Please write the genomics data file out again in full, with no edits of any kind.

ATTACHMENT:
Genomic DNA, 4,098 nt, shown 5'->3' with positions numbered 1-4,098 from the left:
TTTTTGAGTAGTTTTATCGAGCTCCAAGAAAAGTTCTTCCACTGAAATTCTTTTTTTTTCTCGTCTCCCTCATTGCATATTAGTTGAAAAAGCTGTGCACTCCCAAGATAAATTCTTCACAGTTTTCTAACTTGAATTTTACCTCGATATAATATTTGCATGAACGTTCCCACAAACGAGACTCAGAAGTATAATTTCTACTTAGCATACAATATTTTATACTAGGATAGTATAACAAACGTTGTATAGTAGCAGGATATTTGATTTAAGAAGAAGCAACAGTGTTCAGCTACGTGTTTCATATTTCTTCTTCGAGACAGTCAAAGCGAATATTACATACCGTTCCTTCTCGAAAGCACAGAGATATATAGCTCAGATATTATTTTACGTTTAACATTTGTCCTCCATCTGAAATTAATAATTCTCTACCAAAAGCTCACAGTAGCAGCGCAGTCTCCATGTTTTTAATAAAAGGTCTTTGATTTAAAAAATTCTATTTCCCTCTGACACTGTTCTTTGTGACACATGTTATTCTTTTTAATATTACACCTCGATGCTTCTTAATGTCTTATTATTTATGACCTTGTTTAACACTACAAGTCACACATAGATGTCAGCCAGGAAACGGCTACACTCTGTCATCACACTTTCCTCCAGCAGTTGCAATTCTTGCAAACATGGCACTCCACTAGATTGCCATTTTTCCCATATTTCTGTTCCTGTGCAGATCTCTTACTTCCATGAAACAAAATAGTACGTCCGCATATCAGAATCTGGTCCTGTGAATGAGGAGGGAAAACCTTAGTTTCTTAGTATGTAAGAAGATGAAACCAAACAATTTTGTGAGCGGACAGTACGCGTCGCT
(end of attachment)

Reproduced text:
Genomic DNA, 4,098 nt, shown 5'->3' with positions numbered 1-4,098 from the left:
TTTTTGAGTAGTTTTATCGAGCTCCAAGAAAAGTTCTTCCACTGAAATTCTTTTTTTTTCTCGTCTCCCTCATTGCATATTAGTTGAAAAAGCTGTGCACTCCCAAGATAAATTCTTCACAGTTTTCTAACTTGAATTTTACCTCGATATAATATTTGCATGAACGTTCCCACAAACGAGACTCAGAAGTATAATTTCTACTTAGCATACAATATTTTATACTAGGATAGTATAACAAACGTTGTATAGTAGCAGGATATTTGATTTAAGAAGAAGCAACAGTGTTCAGCTACGTGTTTCATATTTCTTCTTCGAGACAGTCAAAGCGAATATTACATACCGTTCCTTCTCGAAAGCACAGAGATATATAGCTCAGATATTATTTTACGTTTAACATTTGTCCTCCATCTGAAATTAATAATTCTCTACCAAAAGCTCACAGTAGCAGCGCAGTCTCCATGTTTTTAATAAAAGGTCTTTGATTTAAAAAATTCTATTTCCCTCTGACACTGTTCTTTGTGACACATGTTATTCTTTTTAATATTACACCTCGATGCTTCTTAATGTCTTATTATTTATGACCTTGTTTAACACTACAAGTCACACATAGATGTCAGCCAGGAAACGGCTACACTCTGTCATCACACTTTCCTCCAGCAGTTGCAATTCTTGCAAACATGGCACTCCACTAGATTGCCATTTTTCCCATATTTCTGTTCCTGTGCAGATCTCTTACTTCCATGAAACAAAATAGTACGTCCGCATATCAGAATCTGGTCCTGTGAATGAGGAGGGAAAACCTTAGTTTCTTAGTATGTAAGAAGATGAAACCAAACAATTTTGTGAGCGGACAGTACGCGTCGCT